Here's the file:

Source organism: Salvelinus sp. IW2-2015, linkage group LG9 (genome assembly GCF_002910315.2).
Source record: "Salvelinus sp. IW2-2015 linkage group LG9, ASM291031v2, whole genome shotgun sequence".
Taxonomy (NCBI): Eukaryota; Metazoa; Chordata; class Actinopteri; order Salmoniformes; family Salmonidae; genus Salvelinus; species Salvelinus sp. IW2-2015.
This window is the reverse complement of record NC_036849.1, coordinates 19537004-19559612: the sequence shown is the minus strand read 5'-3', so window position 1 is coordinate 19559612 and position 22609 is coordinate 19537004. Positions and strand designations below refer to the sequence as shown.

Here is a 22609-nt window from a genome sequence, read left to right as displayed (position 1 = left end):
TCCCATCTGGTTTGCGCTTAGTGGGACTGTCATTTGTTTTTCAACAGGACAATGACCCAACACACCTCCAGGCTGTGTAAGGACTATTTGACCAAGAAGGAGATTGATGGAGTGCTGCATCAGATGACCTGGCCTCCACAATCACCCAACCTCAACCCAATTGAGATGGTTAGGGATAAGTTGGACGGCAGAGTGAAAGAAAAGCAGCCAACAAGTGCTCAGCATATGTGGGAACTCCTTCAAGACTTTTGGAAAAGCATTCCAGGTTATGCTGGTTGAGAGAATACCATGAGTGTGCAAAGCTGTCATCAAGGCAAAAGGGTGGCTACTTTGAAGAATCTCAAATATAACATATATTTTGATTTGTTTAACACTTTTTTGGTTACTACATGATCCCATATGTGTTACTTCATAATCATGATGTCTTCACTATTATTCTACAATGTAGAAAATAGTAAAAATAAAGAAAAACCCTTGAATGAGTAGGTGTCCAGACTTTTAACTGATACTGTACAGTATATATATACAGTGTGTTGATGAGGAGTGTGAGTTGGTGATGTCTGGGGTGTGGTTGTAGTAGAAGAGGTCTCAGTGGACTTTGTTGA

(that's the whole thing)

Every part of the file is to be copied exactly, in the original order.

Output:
Source organism: Salvelinus sp. IW2-2015, linkage group LG9 (genome assembly GCF_002910315.2).
Source record: "Salvelinus sp. IW2-2015 linkage group LG9, ASM291031v2, whole genome shotgun sequence".
Taxonomy (NCBI): Eukaryota; Metazoa; Chordata; class Actinopteri; order Salmoniformes; family Salmonidae; genus Salvelinus; species Salvelinus sp. IW2-2015.
This window is the reverse complement of record NC_036849.1, coordinates 19537004-19559612: the sequence shown is the minus strand read 5'-3', so window position 1 is coordinate 19559612 and position 22609 is coordinate 19537004. Positions and strand designations below refer to the sequence as shown.

Here is a 22609-nt window from a genome sequence, read left to right as displayed (position 1 = left end):
TCCCATCTGGTTTGCGCTTAGTGGGACTGTCATTTGTTTTTCAACAGGACAATGACCCAACACACCTCCAGGCTGTGTAAGGACTATTTGACCAAGAAGGAGATTGATGGAGTGCTGCATCAGATGACCTGGCCTCCACAATCACCCAACCTCAACCCAATTGAGATGGTTAGGGATAAGTTGGACGGCAGAGTGAAAGAAAAGCAGCCAACAAGTGCTCAGCATATGTGGGAACTCCTTCAAGACTTTTGGAAAAGCATTCCAGGTTATGCTGGTTGAGAGAATACCATGAGTGTGCAAAGCTGTCATCAAGGCAAAAGGGTGGCTACTTTGAAGAATCTCAAATATAACATATATTTTGATTTGTTTAACACTTTTTTGGTTACTACATGATCCCATATGTGTTACTTCATAATCATGATGTCTTCACTATTATTCTACAATGTAGAAAATAGTAAAAATAAAGAAAAACCCTTGAATGAGTAGGTGTCCAGACTTTTAACTGATACTGTACAGTATATATATACAGTGTGTTGATGAGGAGTGTGAGTTGGTGATGTCTGGGGTGTGGTTGTAGTAGAAGAGGTCTCAGTGGACTTTGTTGA